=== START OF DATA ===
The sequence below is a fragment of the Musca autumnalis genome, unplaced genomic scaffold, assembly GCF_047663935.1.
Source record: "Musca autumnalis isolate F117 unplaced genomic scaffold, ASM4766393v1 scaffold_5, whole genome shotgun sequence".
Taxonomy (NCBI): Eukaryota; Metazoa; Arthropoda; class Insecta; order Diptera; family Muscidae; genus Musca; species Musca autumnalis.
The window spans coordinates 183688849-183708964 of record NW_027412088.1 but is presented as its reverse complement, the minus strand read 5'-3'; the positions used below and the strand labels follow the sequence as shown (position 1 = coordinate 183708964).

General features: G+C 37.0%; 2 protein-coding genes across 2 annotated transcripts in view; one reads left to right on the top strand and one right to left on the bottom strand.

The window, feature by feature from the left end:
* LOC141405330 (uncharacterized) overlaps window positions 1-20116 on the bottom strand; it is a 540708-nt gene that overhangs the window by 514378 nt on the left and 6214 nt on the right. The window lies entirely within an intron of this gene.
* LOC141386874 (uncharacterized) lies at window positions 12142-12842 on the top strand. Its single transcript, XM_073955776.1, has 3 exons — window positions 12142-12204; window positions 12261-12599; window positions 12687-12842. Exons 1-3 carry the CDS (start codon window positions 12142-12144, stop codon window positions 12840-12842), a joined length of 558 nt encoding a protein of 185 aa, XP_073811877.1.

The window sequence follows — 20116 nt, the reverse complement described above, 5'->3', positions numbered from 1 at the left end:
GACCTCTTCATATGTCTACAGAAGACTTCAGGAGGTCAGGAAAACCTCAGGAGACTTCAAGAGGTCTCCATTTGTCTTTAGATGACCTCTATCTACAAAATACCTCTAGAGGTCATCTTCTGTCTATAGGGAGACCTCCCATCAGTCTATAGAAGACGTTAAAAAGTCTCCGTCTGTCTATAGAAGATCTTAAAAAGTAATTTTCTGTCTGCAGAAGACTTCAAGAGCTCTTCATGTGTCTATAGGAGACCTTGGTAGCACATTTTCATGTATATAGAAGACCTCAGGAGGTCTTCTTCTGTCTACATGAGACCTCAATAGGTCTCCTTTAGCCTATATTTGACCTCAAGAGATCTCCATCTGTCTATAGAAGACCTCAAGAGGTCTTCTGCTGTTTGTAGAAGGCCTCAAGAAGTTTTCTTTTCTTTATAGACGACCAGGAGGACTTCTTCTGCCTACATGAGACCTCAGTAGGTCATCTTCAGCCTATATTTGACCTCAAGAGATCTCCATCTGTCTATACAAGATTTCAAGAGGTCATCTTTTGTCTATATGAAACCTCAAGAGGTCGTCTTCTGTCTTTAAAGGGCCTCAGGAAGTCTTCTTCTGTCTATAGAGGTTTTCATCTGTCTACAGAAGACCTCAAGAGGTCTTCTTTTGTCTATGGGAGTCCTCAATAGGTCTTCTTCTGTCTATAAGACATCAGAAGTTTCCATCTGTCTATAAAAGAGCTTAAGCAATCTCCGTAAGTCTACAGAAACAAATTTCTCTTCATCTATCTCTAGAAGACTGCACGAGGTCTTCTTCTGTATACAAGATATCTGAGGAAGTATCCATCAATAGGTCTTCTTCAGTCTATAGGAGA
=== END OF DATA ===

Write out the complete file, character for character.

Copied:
The sequence below is a fragment of the Musca autumnalis genome, unplaced genomic scaffold, assembly GCF_047663935.1.
Source record: "Musca autumnalis isolate F117 unplaced genomic scaffold, ASM4766393v1 scaffold_5, whole genome shotgun sequence".
Taxonomy (NCBI): Eukaryota; Metazoa; Arthropoda; class Insecta; order Diptera; family Muscidae; genus Musca; species Musca autumnalis.
The window spans coordinates 183688849-183708964 of record NW_027412088.1 but is presented as its reverse complement, the minus strand read 5'-3'; the positions used below and the strand labels follow the sequence as shown (position 1 = coordinate 183708964).

General features: G+C 37.0%; 2 protein-coding genes across 2 annotated transcripts in view; one reads left to right on the top strand and one right to left on the bottom strand.

The window, feature by feature from the left end:
* LOC141405330 (uncharacterized) overlaps window positions 1-20116 on the bottom strand; it is a 540708-nt gene that overhangs the window by 514378 nt on the left and 6214 nt on the right. The window lies entirely within an intron of this gene.
* LOC141386874 (uncharacterized) lies at window positions 12142-12842 on the top strand. Its single transcript, XM_073955776.1, has 3 exons — window positions 12142-12204; window positions 12261-12599; window positions 12687-12842. Exons 1-3 carry the CDS (start codon window positions 12142-12144, stop codon window positions 12840-12842), a joined length of 558 nt encoding a protein of 185 aa, XP_073811877.1.

The window sequence follows — 20116 nt, the reverse complement described above, 5'->3', positions numbered from 1 at the left end:
GACCTCTTCATATGTCTACAGAAGACTTCAGGAGGTCAGGAAAACCTCAGGAGACTTCAAGAGGTCTCCATTTGTCTTTAGATGACCTCTATCTACAAAATACCTCTAGAGGTCATCTTCTGTCTATAGGGAGACCTCCCATCAGTCTATAGAAGACGTTAAAAAGTCTCCGTCTGTCTATAGAAGATCTTAAAAAGTAATTTTCTGTCTGCAGAAGACTTCAAGAGCTCTTCATGTGTCTATAGGAGACCTTGGTAGCACATTTTCATGTATATAGAAGACCTCAGGAGGTCTTCTTCTGTCTACATGAGACCTCAATAGGTCTCCTTTAGCCTATATTTGACCTCAAGAGATCTCCATCTGTCTATAGAAGACCTCAAGAGGTCTTCTGCTGTTTGTAGAAGGCCTCAAGAAGTTTTCTTTTCTTTATAGACGACCAGGAGGACTTCTTCTGCCTACATGAGACCTCAGTAGGTCATCTTCAGCCTATATTTGACCTCAAGAGATCTCCATCTGTCTATACAAGATTTCAAGAGGTCATCTTTTGTCTATATGAAACCTCAAGAGGTCGTCTTCTGTCTTTAAAGGGCCTCAGGAAGTCTTCTTCTGTCTATAGAGGTTTTCATCTGTCTACAGAAGACCTCAAGAGGTCTTCTTTTGTCTATGGGAGTCCTCAATAGGTCTTCTTCTGTCTATAAGACATCAGAAGTTTCCATCTGTCTATAAAAGAGCTTAAGCAATCTCCGTAAGTCTACAGAAACAAATTTCTCTTCATCTATCTCTAGAAGACTGCACGAGGTCTTCTTCTGTATACAAGATATCTGAGGAAGTATCCATCAATAGGTCTTCTTCAGTCTATAGGAGA